Sadly, this is not the case as statistics show those who are incarcerated once are much more likely to end up back in jail or prison. This factor is a significant issue for minority communities because the U.S. incarcerated population disproportionately consists of black, Latino and Native American persons. The U.S. prison system does a terrible job of rehabilitating and preparing inmates for life when they get released.
Lack of funding, resources and care for an inmate’s future are issues requiring solutions. Unsuccessful rehabilitation is more profitable for prison institutions because it adds to the overpopulation problem and increases recidivism rates. A report by the U.S. Sentencing Commission in 2022 found 63.8 percent of prisoners convicted of violent crimes released in 2010 had reoffended by 2018, compared to 38.4 percent for non-violent offenders.
With American prisons over capacity, the ability to successfully rehabilitate inmates lessens. Due to these institutions’ inability to help prepare prisoners for the world when they get released, inmates tend to be unable to rehabilitate. The formerly incarcerated will then return to society more violent and criminally-skilled than prior to their incarceration, ultimately leading to rearrest.
To conclude, although there are policies, regulations and laws put in place for the “fair” treatment of individuals within our justice system, the judge, prosecutor, jury and defense all play pivotal roles in the judgment of a person and their case.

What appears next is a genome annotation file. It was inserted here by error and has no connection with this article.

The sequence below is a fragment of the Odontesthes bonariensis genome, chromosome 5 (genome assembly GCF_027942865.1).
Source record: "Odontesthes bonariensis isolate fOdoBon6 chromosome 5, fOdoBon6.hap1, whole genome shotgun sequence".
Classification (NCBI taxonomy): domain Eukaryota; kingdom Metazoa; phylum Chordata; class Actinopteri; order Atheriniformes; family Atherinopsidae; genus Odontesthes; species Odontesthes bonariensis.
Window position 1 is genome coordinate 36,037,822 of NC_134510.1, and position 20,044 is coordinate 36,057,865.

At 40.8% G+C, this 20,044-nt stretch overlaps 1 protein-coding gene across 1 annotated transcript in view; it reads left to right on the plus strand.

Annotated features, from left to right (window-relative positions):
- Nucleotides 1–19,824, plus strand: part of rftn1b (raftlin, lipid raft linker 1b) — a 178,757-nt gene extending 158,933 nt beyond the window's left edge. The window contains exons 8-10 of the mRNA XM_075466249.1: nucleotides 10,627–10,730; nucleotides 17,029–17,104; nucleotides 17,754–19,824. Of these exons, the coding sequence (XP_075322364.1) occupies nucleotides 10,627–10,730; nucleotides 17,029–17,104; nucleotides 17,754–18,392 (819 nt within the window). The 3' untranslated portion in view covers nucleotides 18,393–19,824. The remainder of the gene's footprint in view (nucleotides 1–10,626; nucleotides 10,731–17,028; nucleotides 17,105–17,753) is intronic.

The harsh reality
Minorities who do not have the financial ability to pay for legal expenses or representation are often subject to the worst resources. With court-appointed lawyers and no thorough investigation, the odds of these individuals being found guilty and subsequently sentenced are highly increased.
These factors lead to poorer minorities having little to no information about their situation before they receive sentencing. Mass incarceration causes an extreme racial imbalance throughout our justice system.
To combat this societal problem, we must find alternative solutions to “punishing” individuals found guilty of certain crimes instead of just sending them to jail or prison. More rehabilitation-like institutions and facilities need to be built for individuals who do not commit violent or heinous crimes.
Edited by: Steven London & James Sutton